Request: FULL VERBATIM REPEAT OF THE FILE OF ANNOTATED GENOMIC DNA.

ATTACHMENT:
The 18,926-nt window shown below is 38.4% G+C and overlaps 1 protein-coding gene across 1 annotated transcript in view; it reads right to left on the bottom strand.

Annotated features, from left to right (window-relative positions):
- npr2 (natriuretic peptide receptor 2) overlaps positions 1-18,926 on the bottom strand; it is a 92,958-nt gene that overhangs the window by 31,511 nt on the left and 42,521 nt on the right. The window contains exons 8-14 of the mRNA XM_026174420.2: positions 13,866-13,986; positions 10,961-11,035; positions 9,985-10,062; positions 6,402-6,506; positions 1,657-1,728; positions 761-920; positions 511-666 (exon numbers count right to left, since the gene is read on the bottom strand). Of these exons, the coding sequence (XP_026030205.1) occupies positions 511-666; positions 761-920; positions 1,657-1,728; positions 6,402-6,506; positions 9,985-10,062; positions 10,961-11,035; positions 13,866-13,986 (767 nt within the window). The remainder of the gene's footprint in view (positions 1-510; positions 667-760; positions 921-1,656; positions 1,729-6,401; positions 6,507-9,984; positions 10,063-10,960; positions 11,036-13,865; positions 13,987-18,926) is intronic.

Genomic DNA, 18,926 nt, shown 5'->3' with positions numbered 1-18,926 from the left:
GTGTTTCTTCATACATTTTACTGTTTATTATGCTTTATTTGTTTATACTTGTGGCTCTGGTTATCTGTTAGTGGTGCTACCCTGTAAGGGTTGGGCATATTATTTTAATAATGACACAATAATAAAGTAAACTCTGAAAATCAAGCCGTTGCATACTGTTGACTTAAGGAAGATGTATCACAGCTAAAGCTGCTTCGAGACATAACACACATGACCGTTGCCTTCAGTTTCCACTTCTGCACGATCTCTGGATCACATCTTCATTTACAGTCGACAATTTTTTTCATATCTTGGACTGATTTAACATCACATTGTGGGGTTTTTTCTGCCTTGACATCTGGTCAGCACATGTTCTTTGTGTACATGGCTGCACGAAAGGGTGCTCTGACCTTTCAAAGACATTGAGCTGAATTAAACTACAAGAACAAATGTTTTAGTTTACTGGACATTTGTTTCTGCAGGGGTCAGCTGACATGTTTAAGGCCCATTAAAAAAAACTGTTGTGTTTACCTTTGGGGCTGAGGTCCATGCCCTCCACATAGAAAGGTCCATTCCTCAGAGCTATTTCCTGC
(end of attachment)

The 18,926-nt window shown below is 38.4% G+C and overlaps 1 protein-coding gene across 1 annotated transcript in view; it reads right to left on the bottom strand.

Annotated features, from left to right (window-relative positions):
- npr2 (natriuretic peptide receptor 2) overlaps positions 1-18,926 on the bottom strand; it is a 92,958-nt gene that overhangs the window by 31,511 nt on the left and 42,521 nt on the right. The window contains exons 8-14 of the mRNA XM_026174420.2: positions 13,866-13,986; positions 10,961-11,035; positions 9,985-10,062; positions 6,402-6,506; positions 1,657-1,728; positions 761-920; positions 511-666 (exon numbers count right to left, since the gene is read on the bottom strand). Of these exons, the coding sequence (XP_026030205.1) occupies positions 511-666; positions 761-920; positions 1,657-1,728; positions 6,402-6,506; positions 9,985-10,062; positions 10,961-11,035; positions 13,866-13,986 (767 nt within the window). The remainder of the gene's footprint in view (positions 1-510; positions 667-760; positions 921-1,656; positions 1,729-6,401; positions 6,507-9,984; positions 10,063-10,960; positions 11,036-13,865; positions 13,987-18,926) is intronic.

Genomic DNA, 18,926 nt, shown 5'->3' with positions numbered 1-18,926 from the left:
GTGTTTCTTCATACATTTTACTGTTTATTATGCTTTATTTGTTTATACTTGTGGCTCTGGTTATCTGTTAGTGGTGCTACCCTGTAAGGGTTGGGCATATTATTTTAATAATGACACAATAATAAAGTAAACTCTGAAAATCAAGCCGTTGCATACTGTTGACTTAAGGAAGATGTATCACAGCTAAAGCTGCTTCGAGACATAACACACATGACCGTTGCCTTCAGTTTCCACTTCTGCACGATCTCTGGATCACATCTTCATTTACAGTCGACAATTTTTTTCATATCTTGGACTGATTTAACATCACATTGTGGGGTTTTTTCTGCCTTGACATCTGGTCAGCACATGTTCTTTGTGTACATGGCTGCACGAAAGGGTGCTCTGACCTTTCAAAGACATTGAGCTGAATTAAACTACAAGAACAAATGTTTTAGTTTACTGGACATTTGTTTCTGCAGGGGTCAGCTGACATGTTTAAGGCCCATTAAAAAAAACTGTTGTGTTTACCTTTGGGGCTGAGGTCCATGCCCTCCACATAGAAAGGTCCATTCCTCAGAGCTATTTCCTGC